Reflecting back on my 1997, in and of itself, it was not a good year, and September was particularly difficult. It was a year of losses and reversals in every area of life – professional, relationship, financial, and health. I could certainly relate to the melancholic melody and many passages in the lyrics of “Turn This World Around.” I was living in the midst of “broken promises and dreams” even as I struggled to carry on “in good disguise.” I needed “somewhere safe and warm” and was thankful for the shelter of friends during this stormy time in my life. I had to “turn and face (my) fears”– the fear of more losses and rejection from family, friends, and the church as I began to acknowledge my same-sex orientation after decades of living in hiding and pretense. I learned to “reach out through (my) tears” and discovered “it’s really not that far to where Hope can be found.”
After finding the paper I dug through my old CD’s. I found it! I had bought it which was something I rarely did. As I listened I recalled the solace and encouragement I had found in other songs in the album such as “I Will Be Your Friend,” “It Takes a Little Time,” “Missing You,” and “Somewhere Down the Road.” Today I look at this decades old piece of paper, read these words, and am thankful for how my world was turned around in 1997, albeit after it was turned upside down. Today I hear a more universal and much needed message for our world. The message that behind our eyes “we are all the same it seems.” We all want to be safe and warm and find shelter with others through the storms of our lives. We all need to face our fears and reach out to the other in the midst of suffering—ours and theirs. It is the reaching out and acknowledging the “hunger and longing” that we all know inside that “could be the bridge between us if we tried.”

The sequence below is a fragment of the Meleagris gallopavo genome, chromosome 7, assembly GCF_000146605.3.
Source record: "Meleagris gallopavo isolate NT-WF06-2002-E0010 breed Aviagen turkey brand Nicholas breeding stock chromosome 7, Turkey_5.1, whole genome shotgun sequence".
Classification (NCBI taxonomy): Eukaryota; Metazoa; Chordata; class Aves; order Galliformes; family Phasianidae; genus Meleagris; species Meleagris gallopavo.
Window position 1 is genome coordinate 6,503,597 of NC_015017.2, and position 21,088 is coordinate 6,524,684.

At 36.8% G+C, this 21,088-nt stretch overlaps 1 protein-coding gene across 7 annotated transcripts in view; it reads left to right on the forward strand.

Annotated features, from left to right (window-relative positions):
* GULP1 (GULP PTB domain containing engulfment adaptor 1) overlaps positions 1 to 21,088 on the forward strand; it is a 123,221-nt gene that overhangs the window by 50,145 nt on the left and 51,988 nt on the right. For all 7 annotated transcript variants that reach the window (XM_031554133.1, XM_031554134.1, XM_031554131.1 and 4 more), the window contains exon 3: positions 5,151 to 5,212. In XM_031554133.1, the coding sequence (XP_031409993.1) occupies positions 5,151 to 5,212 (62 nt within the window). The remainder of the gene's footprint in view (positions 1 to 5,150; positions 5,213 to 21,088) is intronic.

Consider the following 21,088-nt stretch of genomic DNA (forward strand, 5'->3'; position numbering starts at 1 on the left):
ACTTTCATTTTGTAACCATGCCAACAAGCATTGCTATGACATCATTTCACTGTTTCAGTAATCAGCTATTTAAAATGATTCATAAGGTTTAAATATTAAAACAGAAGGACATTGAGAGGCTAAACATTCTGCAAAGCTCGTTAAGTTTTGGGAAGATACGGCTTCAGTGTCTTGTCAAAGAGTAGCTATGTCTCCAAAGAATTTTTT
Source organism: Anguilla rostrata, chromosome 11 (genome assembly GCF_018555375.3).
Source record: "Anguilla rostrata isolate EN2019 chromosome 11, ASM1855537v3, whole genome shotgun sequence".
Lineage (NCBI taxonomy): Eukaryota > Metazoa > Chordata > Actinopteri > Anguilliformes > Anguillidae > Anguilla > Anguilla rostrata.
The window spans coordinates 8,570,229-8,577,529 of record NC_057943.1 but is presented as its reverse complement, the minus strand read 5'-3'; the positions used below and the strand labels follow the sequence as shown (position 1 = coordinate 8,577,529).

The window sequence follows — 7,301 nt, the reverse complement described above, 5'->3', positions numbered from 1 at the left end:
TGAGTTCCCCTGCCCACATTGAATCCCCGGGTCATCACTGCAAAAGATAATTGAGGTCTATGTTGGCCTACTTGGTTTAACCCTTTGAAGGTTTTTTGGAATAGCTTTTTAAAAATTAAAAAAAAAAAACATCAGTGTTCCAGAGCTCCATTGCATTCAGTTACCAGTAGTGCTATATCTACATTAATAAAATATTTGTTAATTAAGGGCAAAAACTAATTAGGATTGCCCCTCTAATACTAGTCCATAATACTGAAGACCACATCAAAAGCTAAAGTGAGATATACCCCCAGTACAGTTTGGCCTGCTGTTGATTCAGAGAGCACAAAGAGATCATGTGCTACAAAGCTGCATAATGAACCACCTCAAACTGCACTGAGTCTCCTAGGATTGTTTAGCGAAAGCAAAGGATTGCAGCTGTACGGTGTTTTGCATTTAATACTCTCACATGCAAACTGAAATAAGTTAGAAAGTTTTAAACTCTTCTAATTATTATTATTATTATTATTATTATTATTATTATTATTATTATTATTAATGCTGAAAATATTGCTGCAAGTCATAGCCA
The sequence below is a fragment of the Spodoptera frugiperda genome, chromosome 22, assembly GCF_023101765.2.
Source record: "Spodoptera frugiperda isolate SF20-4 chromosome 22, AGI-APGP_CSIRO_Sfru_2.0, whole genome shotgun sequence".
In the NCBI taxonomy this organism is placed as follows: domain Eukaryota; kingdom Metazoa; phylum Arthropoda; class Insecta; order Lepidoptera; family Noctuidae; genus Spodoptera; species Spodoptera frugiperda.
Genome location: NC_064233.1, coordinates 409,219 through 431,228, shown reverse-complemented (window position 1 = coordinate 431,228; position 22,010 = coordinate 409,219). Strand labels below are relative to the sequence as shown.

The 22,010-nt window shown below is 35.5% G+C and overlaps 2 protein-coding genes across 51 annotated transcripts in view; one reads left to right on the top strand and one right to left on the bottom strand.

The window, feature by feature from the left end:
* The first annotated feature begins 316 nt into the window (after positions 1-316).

We all know our world needs to turn around. We are headed in the wrong direction. Look no further than the death and destruction resulting from the numerous and lengthy armed conflicts throughout the world. Grasp the magnitude of gun violence, the global refugee crisis, increased human trafficking, and world hunger levels rising. We are the world! Only we, working individually and corporately with one another throughout our communities, cities, states, provinces, districts and countries, can turn this world around. Maybe one day we will turn and see behind the eyes of all our brothers and sisters regardless of race, religion, culture, nationality, sexual orientation or gender identity and see our sameness, reach out to one another, and experience the will and kingdom of God “on earth as it is in heaven.” Yes, maybe one day – maybe in this New Year!